Be gentle, especially when sharing the Faith

The early 20th century scholar Friedrich von Hügel is a supreme example of gentleness in teaching the faith. Almost everything he wrote expressed his desire to encourage people and a sensitivity to the ways they can be discouraged. He had a destination

The powerful promises hidden in the Our Father

Columnist David Mills unpacks two lines from the Our Father: “deliver us from evil,” and “thy kingdom come.” The Our Father has depths and depths, of course, but at the first level we can see something of God’s knowing our needs and

Being a pilgrim is not easy, as Dorothy Day shows

Many preachers refer to the Christian life as a journey, and there is some truth in that. But columnist David Mills argues that it is more accurate to refer to Christians as “pilgrims,” which Scripture does repeatedly. What happens, though, when we

The odd Catholic temptation to obnoxious one-upmanship

Why do Catholics and other Christians seem to gravitate to the passive-aggressive put-down technique of one-upmanship? It’s easy to imagine one of the disciples saying, “You like John? Why don’t you like Peter? What’s wrong with Peter? He’s just as good as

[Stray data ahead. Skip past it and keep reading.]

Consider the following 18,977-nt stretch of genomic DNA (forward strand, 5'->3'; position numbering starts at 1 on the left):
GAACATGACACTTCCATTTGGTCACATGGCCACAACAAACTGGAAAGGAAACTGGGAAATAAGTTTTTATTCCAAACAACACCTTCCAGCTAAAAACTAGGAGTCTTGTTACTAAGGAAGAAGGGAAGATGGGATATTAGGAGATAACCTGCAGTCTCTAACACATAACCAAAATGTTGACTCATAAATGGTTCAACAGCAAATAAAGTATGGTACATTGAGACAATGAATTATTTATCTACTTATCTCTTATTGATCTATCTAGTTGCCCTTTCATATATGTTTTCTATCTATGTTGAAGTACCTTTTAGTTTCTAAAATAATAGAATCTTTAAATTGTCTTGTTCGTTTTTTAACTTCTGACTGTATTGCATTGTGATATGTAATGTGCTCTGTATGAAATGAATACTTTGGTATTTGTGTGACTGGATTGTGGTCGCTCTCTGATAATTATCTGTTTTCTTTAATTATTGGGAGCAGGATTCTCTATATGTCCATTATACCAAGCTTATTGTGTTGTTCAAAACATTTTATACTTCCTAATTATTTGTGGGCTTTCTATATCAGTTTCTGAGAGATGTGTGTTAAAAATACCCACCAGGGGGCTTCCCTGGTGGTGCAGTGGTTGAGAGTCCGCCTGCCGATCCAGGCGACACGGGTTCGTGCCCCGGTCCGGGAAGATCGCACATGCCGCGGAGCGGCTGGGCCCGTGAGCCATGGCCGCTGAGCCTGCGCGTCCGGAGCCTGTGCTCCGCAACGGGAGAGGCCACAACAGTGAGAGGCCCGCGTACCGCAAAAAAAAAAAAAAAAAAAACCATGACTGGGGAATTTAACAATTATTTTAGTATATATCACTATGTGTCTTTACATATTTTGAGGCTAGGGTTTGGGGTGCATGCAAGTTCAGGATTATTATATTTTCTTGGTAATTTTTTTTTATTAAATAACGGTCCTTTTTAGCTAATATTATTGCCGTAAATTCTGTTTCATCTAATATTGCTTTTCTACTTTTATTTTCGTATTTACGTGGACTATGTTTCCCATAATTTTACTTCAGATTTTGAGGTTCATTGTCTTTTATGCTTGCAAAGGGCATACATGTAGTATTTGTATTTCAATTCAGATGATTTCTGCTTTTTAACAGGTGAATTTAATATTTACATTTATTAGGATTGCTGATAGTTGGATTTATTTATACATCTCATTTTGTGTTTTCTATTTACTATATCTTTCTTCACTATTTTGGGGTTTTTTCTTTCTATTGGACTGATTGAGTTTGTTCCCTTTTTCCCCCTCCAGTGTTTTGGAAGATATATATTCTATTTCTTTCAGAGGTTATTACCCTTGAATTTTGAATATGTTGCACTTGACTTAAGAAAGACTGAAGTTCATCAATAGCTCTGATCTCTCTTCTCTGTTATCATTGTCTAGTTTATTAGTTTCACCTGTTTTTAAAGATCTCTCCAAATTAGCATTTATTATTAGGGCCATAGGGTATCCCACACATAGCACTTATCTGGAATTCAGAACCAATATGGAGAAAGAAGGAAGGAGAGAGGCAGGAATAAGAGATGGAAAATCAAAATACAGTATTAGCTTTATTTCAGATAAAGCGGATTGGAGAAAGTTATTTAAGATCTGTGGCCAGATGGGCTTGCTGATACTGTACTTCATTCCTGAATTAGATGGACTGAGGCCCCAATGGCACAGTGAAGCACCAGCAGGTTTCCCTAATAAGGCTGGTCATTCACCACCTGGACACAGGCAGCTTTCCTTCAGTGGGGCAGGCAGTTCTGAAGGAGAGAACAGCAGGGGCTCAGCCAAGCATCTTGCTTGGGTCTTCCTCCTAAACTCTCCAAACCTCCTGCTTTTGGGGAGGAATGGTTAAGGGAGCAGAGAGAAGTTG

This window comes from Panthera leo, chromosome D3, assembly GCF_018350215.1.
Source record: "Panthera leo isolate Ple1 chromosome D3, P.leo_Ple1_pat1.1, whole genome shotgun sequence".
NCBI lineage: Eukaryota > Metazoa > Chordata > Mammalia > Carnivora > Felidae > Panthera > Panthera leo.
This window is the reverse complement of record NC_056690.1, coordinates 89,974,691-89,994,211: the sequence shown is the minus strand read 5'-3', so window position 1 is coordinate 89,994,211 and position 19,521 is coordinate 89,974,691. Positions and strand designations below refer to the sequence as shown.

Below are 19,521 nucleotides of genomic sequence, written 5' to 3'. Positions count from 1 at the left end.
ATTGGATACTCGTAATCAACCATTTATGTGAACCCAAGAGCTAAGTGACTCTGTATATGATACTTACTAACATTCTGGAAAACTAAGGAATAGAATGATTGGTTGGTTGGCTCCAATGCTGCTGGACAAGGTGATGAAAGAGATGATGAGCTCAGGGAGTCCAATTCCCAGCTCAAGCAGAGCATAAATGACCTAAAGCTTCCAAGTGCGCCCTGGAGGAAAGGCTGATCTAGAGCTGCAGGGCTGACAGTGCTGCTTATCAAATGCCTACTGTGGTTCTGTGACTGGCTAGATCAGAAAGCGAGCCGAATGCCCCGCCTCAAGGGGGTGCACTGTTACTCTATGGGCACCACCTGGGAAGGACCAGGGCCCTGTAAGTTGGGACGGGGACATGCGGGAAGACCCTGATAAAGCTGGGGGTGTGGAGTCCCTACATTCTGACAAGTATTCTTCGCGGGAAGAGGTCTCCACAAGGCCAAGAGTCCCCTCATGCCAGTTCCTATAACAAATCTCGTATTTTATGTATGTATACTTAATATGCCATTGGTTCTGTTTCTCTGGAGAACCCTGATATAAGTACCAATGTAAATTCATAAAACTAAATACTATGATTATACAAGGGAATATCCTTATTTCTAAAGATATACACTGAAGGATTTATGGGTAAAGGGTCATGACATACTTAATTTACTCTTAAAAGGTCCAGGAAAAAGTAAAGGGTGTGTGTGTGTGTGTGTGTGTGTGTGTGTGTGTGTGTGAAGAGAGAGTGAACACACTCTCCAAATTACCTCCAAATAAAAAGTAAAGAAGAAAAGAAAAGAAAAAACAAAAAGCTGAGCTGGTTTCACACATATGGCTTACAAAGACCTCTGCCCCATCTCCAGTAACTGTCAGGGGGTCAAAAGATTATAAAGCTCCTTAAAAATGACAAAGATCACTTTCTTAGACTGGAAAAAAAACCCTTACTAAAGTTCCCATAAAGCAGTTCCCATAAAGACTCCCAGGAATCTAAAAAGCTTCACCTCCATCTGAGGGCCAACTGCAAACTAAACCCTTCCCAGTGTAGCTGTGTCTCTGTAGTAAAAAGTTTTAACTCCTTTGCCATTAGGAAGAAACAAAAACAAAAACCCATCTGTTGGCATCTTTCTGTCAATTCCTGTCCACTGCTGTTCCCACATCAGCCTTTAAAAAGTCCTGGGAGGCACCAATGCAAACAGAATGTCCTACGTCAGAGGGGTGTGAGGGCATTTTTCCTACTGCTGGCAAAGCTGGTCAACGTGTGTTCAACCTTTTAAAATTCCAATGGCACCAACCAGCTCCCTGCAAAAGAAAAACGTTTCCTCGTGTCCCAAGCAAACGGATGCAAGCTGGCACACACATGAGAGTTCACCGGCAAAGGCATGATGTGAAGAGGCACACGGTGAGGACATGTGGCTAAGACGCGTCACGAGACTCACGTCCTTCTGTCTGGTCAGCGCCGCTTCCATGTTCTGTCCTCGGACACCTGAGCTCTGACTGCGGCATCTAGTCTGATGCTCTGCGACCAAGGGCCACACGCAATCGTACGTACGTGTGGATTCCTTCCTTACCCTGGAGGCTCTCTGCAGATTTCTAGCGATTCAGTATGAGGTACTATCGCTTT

Cleaning up for a special guest during Lent

Observing Lent is a lot like cleaning up for guests. We do it not because they’ll judge us, but because we’re honored by their presence. Lent, argues Our Sunday Visitor columnist David Mills, is all about facing the reality of sin and

How boredom helps us know God, and ourselves

The 17th century mathematician-philosopher Blaise Pascal calls out our restless desire for “diversion,” how we constantly look for ways to avoid facing the realities we don’t want to face. Chief among them, our unsatisfactory selves. Our Sunday Visitor columnist David Mills explains

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